Greetings to everyone, my name is Phillip and I'm new to the neighborhood. I wanted to dive in and post on my newest favortie topic: "Converting Gasoline Engine to PROPANE." I've done some research and discovered that it would be worth the cost to perform this conversion due to the climbing costs of gasoline and rise in environmental polution. I'm looking to discuss this with anyone interested in the topic as well as get some ideas on making this a reality. Currently, in Metro Atlanta, most of the Commuter Buses us CNG(Compressed Natural Gas). It's cheaper, burns clean, and out of the 48 locations that you can get Natural Gas/Propane in GA, 22 of them are locaed in the Metro Atlanta area. Propane falls in at around .70 per gallon and allows for same power, lower price, better for the environment. I look forward to all replies.
I used propane in my vehicles in the late 70's and the 80's. Propane will reduce mileage by 10% and power by 10-15%. You also have the problem of installing large enough tanks to give you some range. The main advantage is no apparent warmup period, when you fire the engine up it is ready to run (no stumbles on accelleration). But that problem went away on gas engines with fuel injection. Conversion even in the 70's and 80's cost $500 to $1000, I don't know what it would cost today.
I have a 1997 f700 with a 429 that runs on propane. IT came that way from the factory. It runs good and starts good. You do have to be careful not to go too far from home or you might not find a place to fill up.
If you are going to run propane don't bother with gas, tear the engine out, go to 11.5 or 12:1 compression, go with like a 268H comp cams cam and a impco 425 mixer. You will have great power, good milage as the engine will run more efficently and should be cheaper to run. Oh and a HUGE tank.
I live in th southern interior of BC, Canada and propane stations are everywhere because gas is 95+ c /litre or $4 a gallon. It sounds like there aren't as many stations in the us, is this true? The one time i took my truck to wasington state it was no problem even in little towns late at night.
Take a look at my post about my experience with propane in this forum under the topic ...
let's try this alcohol thing again
Post Name : BlueFace
Right now (March 30 2005), here in Canada, it is more expensive to run a vehicle on propane than gasoline.
As far as power is concerned, with propane, if you are pulling a heavy load you will notice there isn't as much power as with gasoline. Without a load, there is no noticable power difference. Although the power difference is not noticable, the engine consumes more fuel ... which means propane gets worse gas mileage than gasoline in order to maintain power. So, if propane is 70 cents (USD) a gallon it will cost you (in my guess) about 20 per cent more in 'gallons' to drive 100 miles, thus, the effect is you will be paying 84 cents a gallon for propane. Again I need to say the 20 percent number is a guess on my part but, the important thing here for me is to help you undetstand you will burn more gallons of propane to go the same distance with gasoline.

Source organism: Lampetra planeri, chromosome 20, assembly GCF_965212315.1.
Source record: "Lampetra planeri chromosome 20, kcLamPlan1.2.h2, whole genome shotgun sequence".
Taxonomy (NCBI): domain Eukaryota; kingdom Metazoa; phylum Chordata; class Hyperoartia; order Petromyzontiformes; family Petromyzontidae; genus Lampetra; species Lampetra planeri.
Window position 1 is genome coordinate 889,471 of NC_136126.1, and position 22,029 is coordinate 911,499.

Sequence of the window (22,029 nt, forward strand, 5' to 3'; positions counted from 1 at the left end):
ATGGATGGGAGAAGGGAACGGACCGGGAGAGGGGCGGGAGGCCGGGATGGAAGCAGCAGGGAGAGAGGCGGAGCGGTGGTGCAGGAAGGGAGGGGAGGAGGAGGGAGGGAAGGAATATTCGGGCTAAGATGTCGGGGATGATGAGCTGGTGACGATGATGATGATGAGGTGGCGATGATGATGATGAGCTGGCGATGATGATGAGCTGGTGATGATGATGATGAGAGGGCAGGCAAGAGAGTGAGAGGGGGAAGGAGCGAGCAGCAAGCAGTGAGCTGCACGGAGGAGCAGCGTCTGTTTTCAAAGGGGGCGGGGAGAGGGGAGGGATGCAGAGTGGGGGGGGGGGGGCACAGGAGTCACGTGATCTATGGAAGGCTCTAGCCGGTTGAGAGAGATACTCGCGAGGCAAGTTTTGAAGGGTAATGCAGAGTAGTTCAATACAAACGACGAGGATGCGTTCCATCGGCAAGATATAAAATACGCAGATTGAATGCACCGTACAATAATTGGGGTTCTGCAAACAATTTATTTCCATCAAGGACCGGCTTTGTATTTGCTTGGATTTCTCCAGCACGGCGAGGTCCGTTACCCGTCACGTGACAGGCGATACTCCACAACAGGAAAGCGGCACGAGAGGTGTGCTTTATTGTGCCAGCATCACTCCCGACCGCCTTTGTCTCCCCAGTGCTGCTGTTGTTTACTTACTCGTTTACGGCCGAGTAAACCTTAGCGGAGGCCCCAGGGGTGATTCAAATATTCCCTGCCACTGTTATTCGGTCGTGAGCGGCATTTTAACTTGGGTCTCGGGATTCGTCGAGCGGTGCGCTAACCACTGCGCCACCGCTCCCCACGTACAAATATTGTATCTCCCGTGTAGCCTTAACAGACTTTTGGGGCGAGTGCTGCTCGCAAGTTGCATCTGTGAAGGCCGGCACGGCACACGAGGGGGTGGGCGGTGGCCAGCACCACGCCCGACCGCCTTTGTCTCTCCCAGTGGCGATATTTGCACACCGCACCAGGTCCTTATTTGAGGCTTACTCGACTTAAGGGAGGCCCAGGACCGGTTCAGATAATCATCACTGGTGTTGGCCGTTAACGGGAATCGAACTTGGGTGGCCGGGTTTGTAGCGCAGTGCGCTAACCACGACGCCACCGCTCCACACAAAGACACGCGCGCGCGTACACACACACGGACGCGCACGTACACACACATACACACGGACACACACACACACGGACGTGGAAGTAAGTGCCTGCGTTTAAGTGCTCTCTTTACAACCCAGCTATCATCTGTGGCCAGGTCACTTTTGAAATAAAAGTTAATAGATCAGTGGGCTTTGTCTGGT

I considered using natural gas as a fuel. Here is the big difference between it and propane. When a propane tank is filled to its maximum allowable limit, the pressure in the tank is around 100 psi (there is a built in safety valve that blows at about 300 psi). With natural gas, the pressure is 2400 psi (if I remember correctly), with gasoline the pressure is zero. With propane and natural gas, if the tank is ruptured in an accident, fuel is instantly sprayed and likely ignited. If the fuel line is cut, the fuel sprays out and there is no way to stop it. With gasoline, it may drip out of the line and stop, or you can turn the key off to stop the fuel pump from pumping ... with propane and natural gas the entire contents of the tanks will be emptied everytime. In short, you will have to literally run for your life.
When a propane tank is filled, the propane is in liquid form as it sits in the propane tank. When a natural gas tank is full the nautral gas is still a gas ... it doesn't become liquid under pressure like propane does. This means that 1 cubic foot of liquid propane has far more power in it (because it is liquid) than 1 cubic foot of natural gas (because it is a gas). What this means, is, you need a MUCH larger natural gas tank to go the same distance as propane and gasoline. As I remember, the range for my van on natural gas would have been something like 100 miles. Buses are big vehicles and thus have the room to handle larger tanks, that's why (I think) they can use natural gas more effectively.